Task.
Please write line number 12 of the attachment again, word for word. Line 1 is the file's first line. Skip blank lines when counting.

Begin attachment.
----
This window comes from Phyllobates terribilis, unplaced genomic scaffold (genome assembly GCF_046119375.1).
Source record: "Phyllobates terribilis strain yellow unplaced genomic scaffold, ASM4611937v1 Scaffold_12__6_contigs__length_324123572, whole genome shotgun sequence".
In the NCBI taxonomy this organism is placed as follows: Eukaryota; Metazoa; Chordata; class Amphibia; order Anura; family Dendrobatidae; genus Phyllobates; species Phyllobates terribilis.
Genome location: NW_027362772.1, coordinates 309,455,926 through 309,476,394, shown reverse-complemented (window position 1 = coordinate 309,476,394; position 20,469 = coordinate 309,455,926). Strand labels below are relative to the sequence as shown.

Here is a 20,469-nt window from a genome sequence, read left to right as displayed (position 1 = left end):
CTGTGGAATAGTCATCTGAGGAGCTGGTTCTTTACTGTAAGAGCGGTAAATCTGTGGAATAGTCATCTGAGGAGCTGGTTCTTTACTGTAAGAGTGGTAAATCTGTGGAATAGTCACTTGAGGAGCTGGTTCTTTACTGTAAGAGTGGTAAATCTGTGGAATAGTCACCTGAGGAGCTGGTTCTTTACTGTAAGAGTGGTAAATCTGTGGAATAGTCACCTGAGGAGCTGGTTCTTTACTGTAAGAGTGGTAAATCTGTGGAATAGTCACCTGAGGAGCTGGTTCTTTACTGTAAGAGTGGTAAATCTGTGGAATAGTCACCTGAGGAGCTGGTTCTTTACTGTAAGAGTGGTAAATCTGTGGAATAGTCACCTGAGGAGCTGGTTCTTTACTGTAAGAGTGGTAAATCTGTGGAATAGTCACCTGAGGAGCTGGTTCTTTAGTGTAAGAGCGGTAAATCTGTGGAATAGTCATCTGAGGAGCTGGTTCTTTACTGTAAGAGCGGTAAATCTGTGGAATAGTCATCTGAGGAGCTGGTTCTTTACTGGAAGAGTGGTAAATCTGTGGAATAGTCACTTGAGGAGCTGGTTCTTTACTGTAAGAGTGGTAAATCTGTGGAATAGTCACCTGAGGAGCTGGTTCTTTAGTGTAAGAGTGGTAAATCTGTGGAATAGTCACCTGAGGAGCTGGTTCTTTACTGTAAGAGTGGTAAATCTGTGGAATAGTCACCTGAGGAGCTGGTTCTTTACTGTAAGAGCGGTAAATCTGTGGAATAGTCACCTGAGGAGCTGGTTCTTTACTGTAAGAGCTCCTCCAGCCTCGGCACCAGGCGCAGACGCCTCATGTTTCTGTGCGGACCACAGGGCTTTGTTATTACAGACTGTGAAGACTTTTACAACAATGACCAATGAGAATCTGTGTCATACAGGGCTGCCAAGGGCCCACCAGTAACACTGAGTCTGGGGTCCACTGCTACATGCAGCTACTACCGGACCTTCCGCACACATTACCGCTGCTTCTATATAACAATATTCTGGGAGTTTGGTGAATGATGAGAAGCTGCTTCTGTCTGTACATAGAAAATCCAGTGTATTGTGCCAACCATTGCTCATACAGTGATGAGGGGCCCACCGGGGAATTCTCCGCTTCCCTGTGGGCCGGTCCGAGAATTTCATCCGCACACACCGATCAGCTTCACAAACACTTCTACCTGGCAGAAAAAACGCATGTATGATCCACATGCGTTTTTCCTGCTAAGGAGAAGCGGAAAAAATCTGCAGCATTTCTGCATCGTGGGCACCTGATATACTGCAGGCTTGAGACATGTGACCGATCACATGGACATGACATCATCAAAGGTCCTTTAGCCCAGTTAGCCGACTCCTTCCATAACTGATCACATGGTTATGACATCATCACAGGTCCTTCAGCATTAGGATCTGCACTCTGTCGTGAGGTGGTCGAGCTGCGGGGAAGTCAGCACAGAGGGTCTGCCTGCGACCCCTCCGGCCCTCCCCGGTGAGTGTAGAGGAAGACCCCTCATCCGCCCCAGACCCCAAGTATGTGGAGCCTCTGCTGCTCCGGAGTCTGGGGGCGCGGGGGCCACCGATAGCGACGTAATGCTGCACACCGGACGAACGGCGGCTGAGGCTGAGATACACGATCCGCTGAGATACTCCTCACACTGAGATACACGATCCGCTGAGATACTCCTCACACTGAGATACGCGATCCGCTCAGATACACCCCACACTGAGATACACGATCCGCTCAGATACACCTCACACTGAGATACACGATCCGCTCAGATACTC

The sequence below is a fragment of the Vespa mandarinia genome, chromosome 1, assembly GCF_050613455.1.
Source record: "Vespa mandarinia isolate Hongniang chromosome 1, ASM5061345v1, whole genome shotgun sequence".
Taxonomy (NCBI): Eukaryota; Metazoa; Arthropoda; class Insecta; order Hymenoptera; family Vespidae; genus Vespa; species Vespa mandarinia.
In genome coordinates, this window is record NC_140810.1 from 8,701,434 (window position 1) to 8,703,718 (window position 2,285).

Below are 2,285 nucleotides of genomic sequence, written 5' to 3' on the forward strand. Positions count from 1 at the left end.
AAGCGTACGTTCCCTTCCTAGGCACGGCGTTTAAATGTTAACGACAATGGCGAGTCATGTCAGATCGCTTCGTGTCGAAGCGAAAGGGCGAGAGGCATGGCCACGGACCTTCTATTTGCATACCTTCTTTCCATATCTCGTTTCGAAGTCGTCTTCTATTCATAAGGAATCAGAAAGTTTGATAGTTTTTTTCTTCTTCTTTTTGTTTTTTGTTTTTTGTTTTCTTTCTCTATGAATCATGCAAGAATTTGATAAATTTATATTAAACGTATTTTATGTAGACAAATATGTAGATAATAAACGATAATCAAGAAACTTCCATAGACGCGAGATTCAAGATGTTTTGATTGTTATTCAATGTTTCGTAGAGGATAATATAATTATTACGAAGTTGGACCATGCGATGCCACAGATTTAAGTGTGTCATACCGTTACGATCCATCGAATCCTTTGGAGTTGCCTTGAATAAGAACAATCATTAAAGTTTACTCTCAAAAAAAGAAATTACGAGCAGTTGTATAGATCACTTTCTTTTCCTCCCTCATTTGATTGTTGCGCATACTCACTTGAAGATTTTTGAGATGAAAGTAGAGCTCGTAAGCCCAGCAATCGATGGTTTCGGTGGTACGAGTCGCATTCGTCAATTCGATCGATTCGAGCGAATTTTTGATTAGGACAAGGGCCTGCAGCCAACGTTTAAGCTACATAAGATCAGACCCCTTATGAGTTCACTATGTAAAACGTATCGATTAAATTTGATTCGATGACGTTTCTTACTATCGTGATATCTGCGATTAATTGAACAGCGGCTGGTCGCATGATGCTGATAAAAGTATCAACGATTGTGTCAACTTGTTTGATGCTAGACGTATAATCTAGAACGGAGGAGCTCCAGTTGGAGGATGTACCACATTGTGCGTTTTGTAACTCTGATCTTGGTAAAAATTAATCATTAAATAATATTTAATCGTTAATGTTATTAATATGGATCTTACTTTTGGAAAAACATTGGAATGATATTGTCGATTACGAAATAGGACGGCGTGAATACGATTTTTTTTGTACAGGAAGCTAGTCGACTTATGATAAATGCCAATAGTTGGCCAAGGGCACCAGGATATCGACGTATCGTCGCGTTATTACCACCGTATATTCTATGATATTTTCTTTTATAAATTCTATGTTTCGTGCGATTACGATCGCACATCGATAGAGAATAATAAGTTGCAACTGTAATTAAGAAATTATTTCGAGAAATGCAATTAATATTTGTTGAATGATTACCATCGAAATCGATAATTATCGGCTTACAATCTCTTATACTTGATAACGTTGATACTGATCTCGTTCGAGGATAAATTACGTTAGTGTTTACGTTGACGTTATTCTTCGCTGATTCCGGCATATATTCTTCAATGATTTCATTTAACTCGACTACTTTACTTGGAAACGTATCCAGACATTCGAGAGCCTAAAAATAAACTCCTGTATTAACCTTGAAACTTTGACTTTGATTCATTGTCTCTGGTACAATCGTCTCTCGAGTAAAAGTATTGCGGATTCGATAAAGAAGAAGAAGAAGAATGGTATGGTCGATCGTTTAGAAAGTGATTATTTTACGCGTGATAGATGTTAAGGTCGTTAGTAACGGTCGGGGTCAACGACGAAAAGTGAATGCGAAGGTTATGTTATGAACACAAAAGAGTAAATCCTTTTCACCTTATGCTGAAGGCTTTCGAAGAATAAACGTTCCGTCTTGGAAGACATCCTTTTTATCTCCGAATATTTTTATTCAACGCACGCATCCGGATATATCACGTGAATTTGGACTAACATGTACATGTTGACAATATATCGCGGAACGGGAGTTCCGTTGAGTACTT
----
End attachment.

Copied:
AAGCGTACGTTCCCTTCCTAGGCACGGCGTTTAAATGTTAACGACAATGGCGAGTCATGTCAGATCGCTTCGTGTCGAAGCGAAAGGGCGAGAGGCATGGCCACGGACCTTCTATTTGCATACCTTCTTTCCATATCTCGTTTCGAAGTCGTCTTCTATTCATAAGGAATCAGAAAGTTTGATAGTTTTTTTCTTCTTCTTTTTGTTTTTTGTTTTTTGTTTTCTTTCTCTATGAATCATGCAAGAATTTGATAAATTTATATTAAACGTATTTTATGTAGACAAATATGTAGATAATAAACGATAATCAAGAAACTTCCATAGACGCGAGATTCAAGATGTTTTGATTGTTATTCAATGTTTCGTAGAGGATAATATAATTATTACGAAGTTGGACCATGCGATGCCACAGATTTAAGTGTGTCATACCGTTACGATCCATCGAATCCTTTGGAGTTGCCTTGAATAAGAACAATCATTAAAGTTTACTCTCAAAAAAAGAAATTACGAGCAGTTGTATAGATCACTTTCTTTTCCTCCCTCATTTGATTGTTGCGCATACTCACTTGAAGATTTTTGAGATGAAAGTAGAGCTCGTAAGCCCAGCAATCGATGGTTTCGGTGGTACGAGTCGCATTCGTCAATTCGATCGATTCGAGCGAATTTTTGATTAGGACAAGGGCCTGCAGCCAACGTTTAAGCTACATAAGATCAGACCCCTTATGAGTTCACTATGTAAAACGTATCGATTAAATTTGATTCGATGACGTTTCTTACTATCGTGATATCTGCGATTAATTGAACAGCGGCTGGTCGCATGATGCTGATAAAAGTATCAACGATTGTGTCAACTTGTTTGATGCTAGACGTATAATCTAGAACGGAGGAGCTCCAGTTGGAGGATGTACCACATTGTGCGTTTTGTAACTCTGATCTTGGTAAAAATTAATCATTAAATAATATTTAATCGTTAATGTTATTAATATGGATCTTACTTTTGGAAAAACATTGGAATGATATTGTCGATTACGAAATAGGACGGCGTGAATACGATTTTTTTTGTACAGGAAGCTAGTCGACTTATGATAAATGCCAATAGTTGGCCAAGGGCACCAGGATATCGACGTATCGTCGCGTTATTACCACCGTATATTCTATGATATTTTCTTTTATAAATTCTATGTTTCGTGCGATTACGATCGCACATCGATAGAGAATAATAAGTTGCAACTGTAATTAAGAAATTATTTCGAGAAATGCAATTAATATTTGTTGAATGATTACCATCGAAATCGATAATTATCGGCTTACAATCTCTTATACTTGATAACGTTGATACTGATCTCGTTCGAGGATAAATTACGTTAGTGTTTACGTTGACGTTATTCTTCGCTGATTCCGGCATATATTCTTCAATGATTTCATTTAACTCGACTACTTTACTTGGAAACGTATCCAGACATTCGAGAGCCTAAAAATAAACTCCTGTATTAACCTTGAAACTTTGACTTTGATTCATTGTCTCTGGTACAATCGTCTCTCGAGTAAAAGTATTGCGGATTCGATAAAGAAGAAGAAGAAGAATGGTATGGTCGATCGTTTAGAAAGTGATTATTTTACGCGTGATAGATGTTAAGGTCGTTAGTAACGGTCGGGGTCAACGACGAAAAGTGAATGCGAAGGTTATGTTATGAACACAAAAGAGTAAATCCTTTTCACCTTATGCTGAAGGCTTTCGAAGAATAAACGTTCCGTCTTGGAAGACATCCTTTTTATCTCCGAATATTTTTATTCAACGCACGCATCCGGATATATCACGTGAATTTGGACTAACATGTACATGTTGACAATATATCGCGGAACGGGAGTTCCGTTGAGTACTT